Sometime around the middle of 1918 a young man who had his whole life in front of him drew his last breath. No one knows how he died or exactly when, only that it was probably sometime during the battles that raged around Château Thierry, France because that is where his body was eventually found.
How he was buried, or even IF he was buried is also unknown. Many soldiers that fell in the trenches or No Man’s Land of WWI lay in foxholes or shell craters until an exploding shell covered them forever. Most never had a prayer said over their body, they simply ceased to exist. At home a wife or mother, father, sister or brother would receive a telegram letting them know that their loved one was missing in action. At some later date they would be notified that he had been declared officially dead.
People grieve for awhile but life goes on. As the years pass, memories fade. Parents die and sisters and brothers grow up and raise families of their own. Eventually siblings die and with them almost certainly all thought of that dead soldier. Over the years, those most likely to speak his name would have been the men who served in the trenches next to him. As this is written on February 25, 2011, there is exactly one American survivor of that conflict, his name is Frank Woodruff Buckles and he is 110 years old (see Links & Notes). When he dies it is likely that anyone who ever had a conversion with the soldier who fell in 1918 is also dead. There will be no first hand memories of him and most probably no second hand memories either. It will be as if he never existed.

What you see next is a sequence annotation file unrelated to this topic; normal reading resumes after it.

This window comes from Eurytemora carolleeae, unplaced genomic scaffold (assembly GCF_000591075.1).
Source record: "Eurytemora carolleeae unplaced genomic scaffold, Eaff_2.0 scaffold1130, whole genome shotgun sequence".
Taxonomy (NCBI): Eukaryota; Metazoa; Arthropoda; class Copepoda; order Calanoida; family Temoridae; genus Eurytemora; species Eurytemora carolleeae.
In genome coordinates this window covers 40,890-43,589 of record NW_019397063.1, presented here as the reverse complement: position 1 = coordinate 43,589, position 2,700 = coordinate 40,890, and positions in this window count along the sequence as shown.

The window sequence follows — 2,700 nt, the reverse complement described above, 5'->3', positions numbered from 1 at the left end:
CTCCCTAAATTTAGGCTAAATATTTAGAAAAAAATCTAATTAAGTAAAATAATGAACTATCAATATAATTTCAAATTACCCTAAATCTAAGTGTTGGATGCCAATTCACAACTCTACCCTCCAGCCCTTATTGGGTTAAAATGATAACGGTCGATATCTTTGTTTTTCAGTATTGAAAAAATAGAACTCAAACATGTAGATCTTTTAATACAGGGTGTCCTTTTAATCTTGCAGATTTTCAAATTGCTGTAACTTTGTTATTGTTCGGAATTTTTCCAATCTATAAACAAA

I had a great uncle that died during WWI. His name was Thomas Crosby. He caught the Spanish Influenza while serving at the Edgewood Arsenal in Maryland and died on Wednesday October 9, 1918. His family grieved for him like the family of that young man who died in France must have grieved. Like the relatives of the young man that fell in France my great uncle's relatives also moved on with their lives. Today, except on the rarest of occasions the name Thomas Crosby is never spoken. He is all but forgotten. However, at least he has a marked grave. I am sure that there are times when some random visitor to the cemetery where he is buried will pass his grave, pause for a minute, and read his name. For the briefest of times, his memory lives.
The man who fell in France back in 1918 had nothing because he lay in an unmarked grave, maybe in a farmer’s field or some unnamed forest. All that changed in 1969 when something caused someone to pause at his resting place. It may have been a rusted relic of that long ago war. It could have been the tip of a bayonet or the brim of a helmet jutting out of the dirt but whatever it was it caused the person to stop. It may have been then or maybe later but at some point they dug and as they did they found more than war relics, they found bones.